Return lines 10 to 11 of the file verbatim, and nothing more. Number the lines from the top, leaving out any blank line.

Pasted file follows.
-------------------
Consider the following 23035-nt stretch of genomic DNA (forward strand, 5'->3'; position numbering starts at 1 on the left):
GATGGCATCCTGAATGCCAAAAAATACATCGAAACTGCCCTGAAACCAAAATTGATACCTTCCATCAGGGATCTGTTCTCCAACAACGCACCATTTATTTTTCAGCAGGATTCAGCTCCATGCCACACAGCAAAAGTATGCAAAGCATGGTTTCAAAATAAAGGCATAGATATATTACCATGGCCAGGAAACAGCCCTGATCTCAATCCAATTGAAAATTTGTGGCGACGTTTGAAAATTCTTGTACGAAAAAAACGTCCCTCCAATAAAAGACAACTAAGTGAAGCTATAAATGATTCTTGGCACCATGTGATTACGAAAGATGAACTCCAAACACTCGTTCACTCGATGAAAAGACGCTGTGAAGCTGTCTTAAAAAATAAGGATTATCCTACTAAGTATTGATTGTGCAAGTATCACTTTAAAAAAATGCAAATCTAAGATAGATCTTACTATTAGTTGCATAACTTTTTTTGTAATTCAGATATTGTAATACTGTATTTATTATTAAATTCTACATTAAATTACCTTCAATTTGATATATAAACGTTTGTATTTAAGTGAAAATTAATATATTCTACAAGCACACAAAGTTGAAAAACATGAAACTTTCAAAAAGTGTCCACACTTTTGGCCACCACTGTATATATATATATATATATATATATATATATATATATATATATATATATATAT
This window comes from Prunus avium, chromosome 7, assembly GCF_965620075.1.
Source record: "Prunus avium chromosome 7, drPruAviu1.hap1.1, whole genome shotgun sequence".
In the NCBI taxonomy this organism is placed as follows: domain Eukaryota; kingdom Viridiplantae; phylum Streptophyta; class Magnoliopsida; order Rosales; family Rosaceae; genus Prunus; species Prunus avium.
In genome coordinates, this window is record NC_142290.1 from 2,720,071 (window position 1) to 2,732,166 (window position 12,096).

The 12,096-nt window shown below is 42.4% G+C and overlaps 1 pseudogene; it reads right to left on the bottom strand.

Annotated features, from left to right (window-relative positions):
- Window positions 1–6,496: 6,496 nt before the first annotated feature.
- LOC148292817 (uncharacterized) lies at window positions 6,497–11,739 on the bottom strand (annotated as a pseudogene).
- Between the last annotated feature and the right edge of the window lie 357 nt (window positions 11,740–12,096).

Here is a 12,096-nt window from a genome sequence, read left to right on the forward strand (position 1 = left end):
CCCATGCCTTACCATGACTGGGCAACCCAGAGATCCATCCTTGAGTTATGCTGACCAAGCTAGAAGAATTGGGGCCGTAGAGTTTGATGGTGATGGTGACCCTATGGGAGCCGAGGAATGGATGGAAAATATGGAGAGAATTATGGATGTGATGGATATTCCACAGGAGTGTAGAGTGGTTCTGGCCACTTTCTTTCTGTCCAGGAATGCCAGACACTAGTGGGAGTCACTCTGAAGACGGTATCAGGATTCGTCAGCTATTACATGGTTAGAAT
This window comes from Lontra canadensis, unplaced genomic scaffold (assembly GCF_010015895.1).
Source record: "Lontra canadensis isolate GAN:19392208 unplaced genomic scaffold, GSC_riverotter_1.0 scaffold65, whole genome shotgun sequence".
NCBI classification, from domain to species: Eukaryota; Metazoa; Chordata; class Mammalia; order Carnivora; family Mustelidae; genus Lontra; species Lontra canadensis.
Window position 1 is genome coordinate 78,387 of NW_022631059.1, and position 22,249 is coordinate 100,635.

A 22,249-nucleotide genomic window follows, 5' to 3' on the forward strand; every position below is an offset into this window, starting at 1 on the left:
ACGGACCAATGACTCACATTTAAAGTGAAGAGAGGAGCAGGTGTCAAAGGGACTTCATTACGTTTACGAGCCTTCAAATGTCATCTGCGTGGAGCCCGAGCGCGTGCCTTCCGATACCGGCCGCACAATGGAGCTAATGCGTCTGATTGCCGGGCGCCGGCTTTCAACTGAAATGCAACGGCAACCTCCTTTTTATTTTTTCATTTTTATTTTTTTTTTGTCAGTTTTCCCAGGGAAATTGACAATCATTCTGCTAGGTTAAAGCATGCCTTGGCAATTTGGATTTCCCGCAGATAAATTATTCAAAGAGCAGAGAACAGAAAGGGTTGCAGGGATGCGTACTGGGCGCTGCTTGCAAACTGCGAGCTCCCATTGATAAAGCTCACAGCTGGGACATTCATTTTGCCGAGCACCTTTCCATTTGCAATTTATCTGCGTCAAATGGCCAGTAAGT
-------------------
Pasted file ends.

- LOC148292817 (uncharacterized) lies at window positions 6,497–11,739 on the bottom strand (annotated as a pseudogene).
- Between the last annotated feature and the right edge of the window lie 357 nt (window positions 11,740–12,096).